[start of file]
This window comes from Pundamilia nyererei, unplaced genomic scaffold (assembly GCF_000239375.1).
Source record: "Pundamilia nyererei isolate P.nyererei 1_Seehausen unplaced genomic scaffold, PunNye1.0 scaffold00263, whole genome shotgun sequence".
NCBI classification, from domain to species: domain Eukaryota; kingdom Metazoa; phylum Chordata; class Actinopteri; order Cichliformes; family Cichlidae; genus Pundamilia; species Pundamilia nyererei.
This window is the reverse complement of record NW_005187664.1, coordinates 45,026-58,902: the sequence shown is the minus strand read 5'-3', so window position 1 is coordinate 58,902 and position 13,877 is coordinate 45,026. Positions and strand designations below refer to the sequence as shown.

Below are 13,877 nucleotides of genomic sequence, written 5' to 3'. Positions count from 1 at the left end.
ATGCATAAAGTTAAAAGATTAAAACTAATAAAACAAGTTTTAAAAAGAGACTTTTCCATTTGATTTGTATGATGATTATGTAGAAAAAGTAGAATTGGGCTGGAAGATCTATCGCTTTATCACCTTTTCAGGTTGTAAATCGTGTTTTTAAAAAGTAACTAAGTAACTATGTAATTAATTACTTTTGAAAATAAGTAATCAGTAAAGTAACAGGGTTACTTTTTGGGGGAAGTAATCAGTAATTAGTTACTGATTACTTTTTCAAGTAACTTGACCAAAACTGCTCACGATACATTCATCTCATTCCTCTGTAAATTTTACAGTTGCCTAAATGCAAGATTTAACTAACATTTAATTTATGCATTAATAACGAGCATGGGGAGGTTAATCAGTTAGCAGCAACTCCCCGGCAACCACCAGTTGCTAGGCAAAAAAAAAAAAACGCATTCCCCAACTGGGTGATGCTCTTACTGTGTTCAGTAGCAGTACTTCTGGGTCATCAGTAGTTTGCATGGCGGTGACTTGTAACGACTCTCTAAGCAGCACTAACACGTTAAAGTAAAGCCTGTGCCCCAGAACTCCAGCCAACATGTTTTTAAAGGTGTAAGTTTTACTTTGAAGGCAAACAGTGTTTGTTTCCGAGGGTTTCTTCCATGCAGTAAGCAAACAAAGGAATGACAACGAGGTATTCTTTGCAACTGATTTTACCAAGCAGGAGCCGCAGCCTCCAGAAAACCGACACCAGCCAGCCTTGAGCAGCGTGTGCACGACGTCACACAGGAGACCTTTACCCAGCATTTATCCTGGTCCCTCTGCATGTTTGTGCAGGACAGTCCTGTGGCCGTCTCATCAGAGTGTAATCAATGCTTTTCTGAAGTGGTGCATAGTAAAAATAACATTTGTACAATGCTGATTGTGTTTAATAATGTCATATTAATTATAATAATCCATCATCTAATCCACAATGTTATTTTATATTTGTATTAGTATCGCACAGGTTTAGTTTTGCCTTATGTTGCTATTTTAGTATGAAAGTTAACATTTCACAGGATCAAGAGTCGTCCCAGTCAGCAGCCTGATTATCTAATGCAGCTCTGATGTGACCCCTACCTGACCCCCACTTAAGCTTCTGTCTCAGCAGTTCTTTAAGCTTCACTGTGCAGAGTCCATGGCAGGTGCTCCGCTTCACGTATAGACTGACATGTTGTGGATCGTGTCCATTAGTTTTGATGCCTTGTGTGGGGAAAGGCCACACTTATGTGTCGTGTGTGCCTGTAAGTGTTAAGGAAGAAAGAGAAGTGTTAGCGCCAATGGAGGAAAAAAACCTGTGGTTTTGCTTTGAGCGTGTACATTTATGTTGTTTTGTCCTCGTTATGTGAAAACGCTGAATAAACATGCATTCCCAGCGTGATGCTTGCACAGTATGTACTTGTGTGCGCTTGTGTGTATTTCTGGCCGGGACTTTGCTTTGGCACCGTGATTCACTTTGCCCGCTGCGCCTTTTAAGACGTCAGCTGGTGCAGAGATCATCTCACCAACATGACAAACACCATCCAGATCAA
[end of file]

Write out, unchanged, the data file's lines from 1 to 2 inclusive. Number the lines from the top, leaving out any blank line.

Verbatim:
This window comes from Pundamilia nyererei, unplaced genomic scaffold (assembly GCF_000239375.1).
Source record: "Pundamilia nyererei isolate P.nyererei 1_Seehausen unplaced genomic scaffold, PunNye1.0 scaffold00263, whole genome shotgun sequence".